First to the crash call

I was on the ward reviewing a complex warfarin/clexane/tinzaparin drug chart.The patient decided to have an ACS as he was being switched from tinzaparin and warfarin to just warfarin following a PE. He was prescribed treatment dose clexane. The second troponin had just come back negative, and the plan documented that morning was to stop clexane and resume PE anticoaguation. My brain was about to herniate attempting to come up with a plan for the evening dose of warfarin/tinzaparin.

Then I heard a bed alarm go off in the ward.

I rushed to the scene, and heard a nurse say “Oh no, she’s aspirated”.

There was vomiting dripping out of the mouth of an elderly, obese woman. There was no way air could be getting in. There was massive seesaw breathing, and her whole body contracted with each inspiration like that vein that won’t release blood during venipuncture as you pull back on the syringe. There was no chest expansion at all.

It really helped to have done ALS weeks before. I asked for the suction, a size 6 nasopharnygeal and all the oropharnygeal airways in the trolley. Whilst the equipment arrived, I did a head tilt/chin lift, and looked inside the mouth. All I could see was the tongue, and vomit.

I asked the nurses to put out a crash call, as I wanted an anaesthetist fast.

I felt for a pulse as I waited for the trolley. I could feel a good carotid pulse.

Once the equipment arrived, I suctioned about 100ml of vomit from the mouth. It was now the tongue that was the main problem. I decided to use an oropharngeal. This was the first time I would do so without any supervision. I was initially confused by the presence of the tongue, as the mannequins do not have a massive tongue blocking the entry to the mouth. I remembered seeing an animation of where the orophrangeal is meant to sit and how it works (in part, keeping the tongue depressed and off the posterior pharynx). I realized it needed to be inserted directly above the tongue and did so, even though this required some significant forcing. It slotted into place and as I applied a non rebreathable mask with 15L/min oxygen, I saw some misting. There was also some chest expansion. By this time, the crash team arrived and the anesthetist took over the airway. After the patient was stabilized, the anaesthetist congratulated me on my airway management.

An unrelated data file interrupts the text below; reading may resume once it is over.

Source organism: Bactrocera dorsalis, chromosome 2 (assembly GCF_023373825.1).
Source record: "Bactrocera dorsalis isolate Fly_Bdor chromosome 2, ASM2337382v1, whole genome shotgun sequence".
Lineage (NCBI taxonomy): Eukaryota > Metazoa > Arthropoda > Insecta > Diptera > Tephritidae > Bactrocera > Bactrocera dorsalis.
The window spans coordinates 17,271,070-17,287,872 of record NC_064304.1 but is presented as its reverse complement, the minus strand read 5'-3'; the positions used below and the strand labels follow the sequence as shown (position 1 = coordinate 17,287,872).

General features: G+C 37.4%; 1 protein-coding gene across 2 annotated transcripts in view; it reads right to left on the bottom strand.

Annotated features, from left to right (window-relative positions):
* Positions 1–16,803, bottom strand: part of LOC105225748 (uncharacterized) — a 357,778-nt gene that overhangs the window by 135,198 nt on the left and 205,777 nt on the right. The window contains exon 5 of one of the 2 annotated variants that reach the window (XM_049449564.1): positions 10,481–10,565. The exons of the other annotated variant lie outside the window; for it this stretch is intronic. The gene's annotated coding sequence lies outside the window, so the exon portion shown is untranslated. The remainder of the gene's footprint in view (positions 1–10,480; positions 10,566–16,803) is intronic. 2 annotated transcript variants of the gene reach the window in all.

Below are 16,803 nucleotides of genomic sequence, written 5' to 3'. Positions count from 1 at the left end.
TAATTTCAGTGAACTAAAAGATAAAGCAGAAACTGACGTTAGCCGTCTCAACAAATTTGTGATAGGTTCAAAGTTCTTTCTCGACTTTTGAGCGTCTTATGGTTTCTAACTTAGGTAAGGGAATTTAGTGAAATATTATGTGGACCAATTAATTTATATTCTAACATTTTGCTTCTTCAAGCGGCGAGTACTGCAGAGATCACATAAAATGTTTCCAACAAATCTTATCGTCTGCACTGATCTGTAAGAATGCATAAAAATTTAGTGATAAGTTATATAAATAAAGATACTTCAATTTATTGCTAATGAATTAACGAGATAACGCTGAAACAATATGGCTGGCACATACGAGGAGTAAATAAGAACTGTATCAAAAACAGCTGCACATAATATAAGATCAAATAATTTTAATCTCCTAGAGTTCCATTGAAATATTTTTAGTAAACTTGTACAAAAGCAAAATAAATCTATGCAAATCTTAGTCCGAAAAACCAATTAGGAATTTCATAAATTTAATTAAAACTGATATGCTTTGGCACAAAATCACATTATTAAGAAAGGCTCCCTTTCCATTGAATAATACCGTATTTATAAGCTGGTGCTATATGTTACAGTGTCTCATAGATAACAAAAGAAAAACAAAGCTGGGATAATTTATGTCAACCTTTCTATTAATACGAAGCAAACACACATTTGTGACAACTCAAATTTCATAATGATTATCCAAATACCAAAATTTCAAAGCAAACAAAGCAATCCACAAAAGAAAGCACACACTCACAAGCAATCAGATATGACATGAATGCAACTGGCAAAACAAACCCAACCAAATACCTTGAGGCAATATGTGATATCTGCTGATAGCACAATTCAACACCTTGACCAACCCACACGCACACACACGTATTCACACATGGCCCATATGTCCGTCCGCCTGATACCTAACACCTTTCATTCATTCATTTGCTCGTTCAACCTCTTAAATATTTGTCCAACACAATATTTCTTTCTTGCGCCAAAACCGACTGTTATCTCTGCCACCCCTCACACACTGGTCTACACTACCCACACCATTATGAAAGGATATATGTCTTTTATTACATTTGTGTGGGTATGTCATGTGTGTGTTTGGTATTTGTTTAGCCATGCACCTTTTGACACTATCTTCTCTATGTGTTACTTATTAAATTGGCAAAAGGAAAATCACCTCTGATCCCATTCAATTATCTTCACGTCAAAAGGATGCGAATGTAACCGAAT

I can see what they say about confidence coming from experience. I knew how to do that for the last 4 years. However, it is only now that I have done it unsupervised and in a high pressure scenario that I now feel confident of dealing with an airway problem like that anytime, anywhere.

I love being on call.

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